Carole Tyrrell worked in the theatre for nearly 10 years and was always fascinating by the way death and the supernatural formed many of the greatest and most enduring works. She has read crime fiction for many years and enjoys the broad range of the genre.
Truth can be stranger than fiction and this is very true with the real life crime case that inspired this novel.
The Father is a story of violence, of dysfunctional families and how the sins of the fathers can often be passed onto their children. Set in Sweden, it begins with a disturbing incident of domestic violence in the Duvnjac family. Ivan, the father, is a bully to his wife Britt-Marie and the regular abuse is witnessed by their three sons; Leo, Felix and Vincent. There are flashbacks to their brutal home life throughout the novel giving further insights into their background. The family functions as outsiders in their society, due to their father’s nationality, and from living on the wrong side of the tracks - where violence is seen as the only solution, to any problem.
The action then switches to the present day with the three brothers, like a modern day Three Musketeers, and their wannabe fourth brother, Jasper, carrying out an audacious and well planned robbery of weapons and ammunition from an army facility. Now with arms, they are more than well equipped for the next stage of their plan to get rich quick, preparing for something more audacious.
Leo, the eldest has a masterplan and has organised a series of violent bank robberies. However, the first one, on a security van collecting money from foreign exchange outlets, which was expected to net them over a million kroner doesn’t go completely to plan. One guard manages to activate the security lock and they escape with a fraction of the money. But Leo has the taste for it now and soon they are robbing two banks in the same area simultaneously as well as planting a distraction bomb at the central train station. However, violence can be addictive and it isn’t long before the money ceases to be the main driving force as Leo keeps promising himself that the next robbery will be the last.
Chief Supt John Broncks from Kronoby police station is investigating the first robbery. He’s also from a violent home and has a brother in prison. There is unresolved business between him and Sanna in Forensics, an ex-lover from a relationship that he ended abruptly. But he makes the crucial link between the robbers from CCTV footage. Interestingly he deals with the effects of the brothers’ violence or as Broncks calls it ‘theft of security’. A security guard is so traumatised that he’ll never work again, while a woman with burst eardrums from rifle noise during a bank heist; are some of the results of the violence the brothers bring to bear in their heists. The brothers may not kill, but they can destroy lives by the collateral damage of their actions.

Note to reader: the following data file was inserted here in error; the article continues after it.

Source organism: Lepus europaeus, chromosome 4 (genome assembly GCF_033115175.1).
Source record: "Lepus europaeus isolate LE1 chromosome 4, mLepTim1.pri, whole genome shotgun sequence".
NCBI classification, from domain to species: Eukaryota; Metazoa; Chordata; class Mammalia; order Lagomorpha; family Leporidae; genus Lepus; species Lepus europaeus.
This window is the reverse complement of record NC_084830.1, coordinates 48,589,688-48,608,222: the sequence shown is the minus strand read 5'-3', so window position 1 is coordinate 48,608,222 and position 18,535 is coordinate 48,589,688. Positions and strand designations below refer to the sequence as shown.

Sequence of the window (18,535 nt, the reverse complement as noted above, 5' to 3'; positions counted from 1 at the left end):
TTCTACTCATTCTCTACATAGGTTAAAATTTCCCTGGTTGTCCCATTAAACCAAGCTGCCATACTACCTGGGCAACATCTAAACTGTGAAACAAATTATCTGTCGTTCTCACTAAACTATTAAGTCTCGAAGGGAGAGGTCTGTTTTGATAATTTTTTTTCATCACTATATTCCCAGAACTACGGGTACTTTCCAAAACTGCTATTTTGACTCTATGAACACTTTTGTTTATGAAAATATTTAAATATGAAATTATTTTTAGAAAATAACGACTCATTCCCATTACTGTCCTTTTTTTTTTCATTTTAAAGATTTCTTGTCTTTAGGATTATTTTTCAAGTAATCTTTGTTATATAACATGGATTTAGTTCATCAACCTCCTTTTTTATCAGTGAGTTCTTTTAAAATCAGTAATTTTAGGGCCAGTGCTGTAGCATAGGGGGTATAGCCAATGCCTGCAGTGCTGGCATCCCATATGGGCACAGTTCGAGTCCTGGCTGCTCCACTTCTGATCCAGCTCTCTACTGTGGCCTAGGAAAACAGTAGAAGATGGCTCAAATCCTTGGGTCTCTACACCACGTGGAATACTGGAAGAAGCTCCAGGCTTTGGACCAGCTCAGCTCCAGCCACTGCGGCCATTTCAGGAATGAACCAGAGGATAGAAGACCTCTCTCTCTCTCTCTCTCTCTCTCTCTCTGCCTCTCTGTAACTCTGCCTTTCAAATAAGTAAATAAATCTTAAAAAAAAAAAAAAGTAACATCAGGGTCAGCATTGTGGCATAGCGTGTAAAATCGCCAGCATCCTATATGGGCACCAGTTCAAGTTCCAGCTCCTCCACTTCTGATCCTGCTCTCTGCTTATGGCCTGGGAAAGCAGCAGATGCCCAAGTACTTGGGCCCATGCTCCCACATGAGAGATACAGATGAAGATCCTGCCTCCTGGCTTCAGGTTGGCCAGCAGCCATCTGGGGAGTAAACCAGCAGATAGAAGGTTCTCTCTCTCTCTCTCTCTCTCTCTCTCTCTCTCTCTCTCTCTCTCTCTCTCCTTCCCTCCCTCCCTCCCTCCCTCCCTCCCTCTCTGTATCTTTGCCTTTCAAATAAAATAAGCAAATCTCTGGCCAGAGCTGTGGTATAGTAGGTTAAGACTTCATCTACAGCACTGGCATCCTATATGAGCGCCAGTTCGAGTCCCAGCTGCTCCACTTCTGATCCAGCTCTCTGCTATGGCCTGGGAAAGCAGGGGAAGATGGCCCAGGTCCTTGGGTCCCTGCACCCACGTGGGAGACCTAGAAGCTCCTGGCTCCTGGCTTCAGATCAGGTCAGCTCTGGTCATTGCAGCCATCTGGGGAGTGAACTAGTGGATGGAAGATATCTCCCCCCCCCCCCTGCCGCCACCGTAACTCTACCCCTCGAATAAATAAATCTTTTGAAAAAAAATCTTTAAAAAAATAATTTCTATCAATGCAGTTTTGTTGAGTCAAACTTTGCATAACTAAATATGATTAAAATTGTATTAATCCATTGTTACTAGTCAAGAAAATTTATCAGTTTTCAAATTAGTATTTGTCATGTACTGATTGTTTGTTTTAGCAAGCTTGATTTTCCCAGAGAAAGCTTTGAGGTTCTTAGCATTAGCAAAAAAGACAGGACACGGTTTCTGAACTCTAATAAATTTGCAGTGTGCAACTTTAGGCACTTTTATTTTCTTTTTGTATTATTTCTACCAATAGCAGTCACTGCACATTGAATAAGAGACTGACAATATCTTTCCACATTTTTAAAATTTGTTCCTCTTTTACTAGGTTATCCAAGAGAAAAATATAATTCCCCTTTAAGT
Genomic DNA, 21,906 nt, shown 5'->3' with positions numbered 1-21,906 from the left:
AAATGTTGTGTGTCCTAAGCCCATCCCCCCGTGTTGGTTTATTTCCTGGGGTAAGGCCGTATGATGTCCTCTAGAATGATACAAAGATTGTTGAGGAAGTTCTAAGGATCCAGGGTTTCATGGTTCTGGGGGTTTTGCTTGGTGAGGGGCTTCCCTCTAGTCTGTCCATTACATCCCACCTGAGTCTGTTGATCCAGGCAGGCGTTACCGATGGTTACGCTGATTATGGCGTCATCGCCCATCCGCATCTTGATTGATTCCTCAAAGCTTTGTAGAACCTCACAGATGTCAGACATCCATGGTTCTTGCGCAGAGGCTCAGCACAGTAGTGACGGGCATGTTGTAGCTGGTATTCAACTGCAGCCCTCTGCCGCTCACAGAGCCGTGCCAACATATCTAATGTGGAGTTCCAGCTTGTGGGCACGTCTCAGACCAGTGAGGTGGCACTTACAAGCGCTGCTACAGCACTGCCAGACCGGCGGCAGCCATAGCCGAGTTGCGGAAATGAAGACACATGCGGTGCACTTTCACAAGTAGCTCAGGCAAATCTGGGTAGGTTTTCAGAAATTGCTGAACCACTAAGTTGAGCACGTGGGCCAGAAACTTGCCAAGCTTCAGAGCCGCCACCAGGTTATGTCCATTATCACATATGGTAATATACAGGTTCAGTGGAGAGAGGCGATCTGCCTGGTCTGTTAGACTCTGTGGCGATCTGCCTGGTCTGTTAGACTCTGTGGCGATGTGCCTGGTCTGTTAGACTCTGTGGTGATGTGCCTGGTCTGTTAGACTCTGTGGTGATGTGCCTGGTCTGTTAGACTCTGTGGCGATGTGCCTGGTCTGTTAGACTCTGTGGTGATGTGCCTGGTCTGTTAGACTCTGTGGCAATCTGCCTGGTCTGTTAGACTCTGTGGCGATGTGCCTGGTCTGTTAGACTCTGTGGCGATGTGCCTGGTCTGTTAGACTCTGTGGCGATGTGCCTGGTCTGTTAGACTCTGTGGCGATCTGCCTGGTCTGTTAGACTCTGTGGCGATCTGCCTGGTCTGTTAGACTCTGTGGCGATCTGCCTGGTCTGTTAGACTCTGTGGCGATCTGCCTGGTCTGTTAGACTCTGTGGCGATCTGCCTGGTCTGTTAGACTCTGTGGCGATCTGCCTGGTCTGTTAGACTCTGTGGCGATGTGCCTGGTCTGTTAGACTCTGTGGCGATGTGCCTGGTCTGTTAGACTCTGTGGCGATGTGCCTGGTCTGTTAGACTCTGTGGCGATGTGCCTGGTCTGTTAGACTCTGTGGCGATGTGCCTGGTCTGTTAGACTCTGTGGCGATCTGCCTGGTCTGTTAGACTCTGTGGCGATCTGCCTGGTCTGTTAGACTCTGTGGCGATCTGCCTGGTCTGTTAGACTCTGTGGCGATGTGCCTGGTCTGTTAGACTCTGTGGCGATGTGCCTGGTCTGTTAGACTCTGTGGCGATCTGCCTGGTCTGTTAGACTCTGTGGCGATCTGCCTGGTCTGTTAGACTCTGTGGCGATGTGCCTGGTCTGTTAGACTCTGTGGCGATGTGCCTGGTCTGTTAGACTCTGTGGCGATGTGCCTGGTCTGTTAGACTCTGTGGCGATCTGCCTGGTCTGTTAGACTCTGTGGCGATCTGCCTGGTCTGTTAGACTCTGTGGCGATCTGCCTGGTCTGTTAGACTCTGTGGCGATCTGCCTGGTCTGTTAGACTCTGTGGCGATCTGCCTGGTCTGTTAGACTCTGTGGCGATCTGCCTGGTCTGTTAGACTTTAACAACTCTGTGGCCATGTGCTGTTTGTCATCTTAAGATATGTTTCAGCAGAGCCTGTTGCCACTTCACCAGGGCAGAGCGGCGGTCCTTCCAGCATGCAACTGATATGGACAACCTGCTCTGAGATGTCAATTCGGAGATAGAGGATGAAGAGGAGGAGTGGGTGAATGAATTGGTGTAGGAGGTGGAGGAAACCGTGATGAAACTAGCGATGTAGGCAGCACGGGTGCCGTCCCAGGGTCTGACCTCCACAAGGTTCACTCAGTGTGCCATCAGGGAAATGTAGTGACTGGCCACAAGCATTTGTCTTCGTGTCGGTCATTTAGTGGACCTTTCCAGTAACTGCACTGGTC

Leo is the master planner and hides their activities behind their building firm. Even his girlfriend, Anneli, a single parent and five years older, doesn’t suspect Leo’a criminal activity. The competitiveness between Leo, his father and the brothers is depicted very well, and the familial link is what eventually becomes their undoing.
Leo’s love of risk taking is shown when he creates a face from bullet holes in a cashier’s glass screen. But there is dissension and tension within the gang especially when Jasper lets off a bomb when he had been explicitly told not to do so - and it’s not long before Leo is on the run with Broncks in dogged pursuit.
The Father is a well written novel which doesn’t flinch or hesitate from depicting violence and the after effects. What makes a child become a criminal, and what makes the child decide law-abiding, is one of the key questions that it poses to the reader. The narrative is dark and violent, with a very visual sense of place. I could see it easily becoming a very successful film or TV series. The relationship between the brothers captured my attention and kept me from wallowing upon some of the darkness and violence contained within the story. It was little surprise considering the ever increasing appeal of Scandi-crime, that this is the first book in a planned series called Made in Sweden. I’m looking forward to the next one already.
If you don’t like too much violence then The Father isn’t for you but if you enjoy fast –paced plotting and plenty of twists and turns then you’re in for a dark ride.
There’s an excellent Q & A session at the back of the book in which one of the authors, Stefan Thunberg discusses the real life case that inspired The Father and how close to home, the perpetrators were. The author’s name, Anton Svensson, is of course a pseudonym, for the investigative journalist Anders Roslund and screenwriter Stefan Thunberg.